A model of the James Clark Maxwell Telescope on Mauna Kea in Hawaii, home to the SCUBA camera developed and built at the Royal Observatory Edinburgh. 

And the nose-cone from a Skylark Rocket. Skylark rockets flew from the 1950s up to 2005 and carried experiments into space, some of which were designed at the Royal Observatory Edinburgh.

Plinths and graphic panels built/printed by Leach Colour. 

Model of James Clerk Maxwell Model
Skylark Rocket nose cone
Prism interactive exhibit

This year, Tania was keen to revamp the interactive exhibits in the telescope dome. These exhibits had been in place for around 20 years (maybe longer!) and were the surviving three that remained popular with both staff and visitors from a slightly larger selection installed in the 1990s.

The challenge was to re-design and re-build them to keep all the aspects that had worked so well for so long, but to refresh the text and graphics and give them a more modern finish.

Relatively local company FifeX took care of the exhibit build while graphic design was by Chris Peters who designed the graphics for last years’ exhibits. The Observatory staff are very pleased with the outcome, hopefully the first school group to use them this week will agree.

  • Observatory interactives roe light wide

    Reflection and refraction

  • Observatory interactives roe spectros graphic

    Spectrum exhibit

  • Observatory interactives roe prism close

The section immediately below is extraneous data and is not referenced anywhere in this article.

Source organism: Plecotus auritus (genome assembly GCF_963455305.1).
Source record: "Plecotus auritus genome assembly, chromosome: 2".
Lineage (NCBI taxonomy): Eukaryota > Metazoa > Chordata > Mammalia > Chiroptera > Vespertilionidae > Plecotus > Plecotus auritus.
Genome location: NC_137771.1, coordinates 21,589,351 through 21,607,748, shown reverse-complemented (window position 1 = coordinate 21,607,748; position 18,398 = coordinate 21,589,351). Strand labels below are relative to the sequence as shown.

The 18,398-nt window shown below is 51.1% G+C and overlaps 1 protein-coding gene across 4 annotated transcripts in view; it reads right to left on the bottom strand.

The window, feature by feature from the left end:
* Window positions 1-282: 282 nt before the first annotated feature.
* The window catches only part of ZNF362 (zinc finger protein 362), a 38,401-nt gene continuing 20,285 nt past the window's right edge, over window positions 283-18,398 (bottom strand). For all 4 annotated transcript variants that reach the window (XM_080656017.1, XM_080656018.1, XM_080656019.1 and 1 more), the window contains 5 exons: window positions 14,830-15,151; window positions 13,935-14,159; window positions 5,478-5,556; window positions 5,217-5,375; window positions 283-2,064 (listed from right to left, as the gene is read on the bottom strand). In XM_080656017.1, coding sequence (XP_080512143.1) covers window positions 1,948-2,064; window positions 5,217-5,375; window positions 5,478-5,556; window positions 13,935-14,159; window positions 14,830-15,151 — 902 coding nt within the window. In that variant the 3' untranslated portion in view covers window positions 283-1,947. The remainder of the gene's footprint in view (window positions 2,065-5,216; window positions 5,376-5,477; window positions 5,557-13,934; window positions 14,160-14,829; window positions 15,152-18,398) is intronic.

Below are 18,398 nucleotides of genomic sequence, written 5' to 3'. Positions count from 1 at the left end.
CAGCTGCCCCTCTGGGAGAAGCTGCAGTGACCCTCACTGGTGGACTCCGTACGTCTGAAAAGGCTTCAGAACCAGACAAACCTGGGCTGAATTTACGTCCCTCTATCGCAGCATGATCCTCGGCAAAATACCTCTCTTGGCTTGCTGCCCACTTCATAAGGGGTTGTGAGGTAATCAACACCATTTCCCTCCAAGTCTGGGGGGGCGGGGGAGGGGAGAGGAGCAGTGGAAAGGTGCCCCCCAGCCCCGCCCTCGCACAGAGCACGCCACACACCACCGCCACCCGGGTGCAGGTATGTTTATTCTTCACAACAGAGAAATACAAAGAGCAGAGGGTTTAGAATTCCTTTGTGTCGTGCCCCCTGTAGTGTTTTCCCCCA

Bending light

  • Observatory interactives roe prism wide

    Prism exhibit

  • Observatory interactives roe spectros glowing

    Nitrogen spectrum

  • Observatory interactives roe wide

    The telescope


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Energy Lab

I am very excited to announce that the Energy Lab at the National Mining Museum Scotland is almost ready to launch!

You can read about the origins of the project in this blog post. Since I wrote that in May, we have been very busy working with our designers and fabricators; Leach Colour to create the exhibits for the space.

Roger Meachem of Yet Science CIC has worked hard with the museum staff on a supporting teachers’ resource full of pre- and post-visit activities about energy and engineering challenges. And Ryan Sturrock of Walk the Line Productions has filmed presenter Emily Carr demonstrating some of these activities for the supporting dvd and YouTube clips.

National Mining Museum, Scotland Energy lab exterior

The Energy Lab

National Mining Museum, Scotland Energy lab


We have collected objects, photographs and film footage donated kindly by Professor Stephen Salter, the University of Edinburgh, Jamie Taylor, Artemis Intelligent Power and Pelamis Wave Power.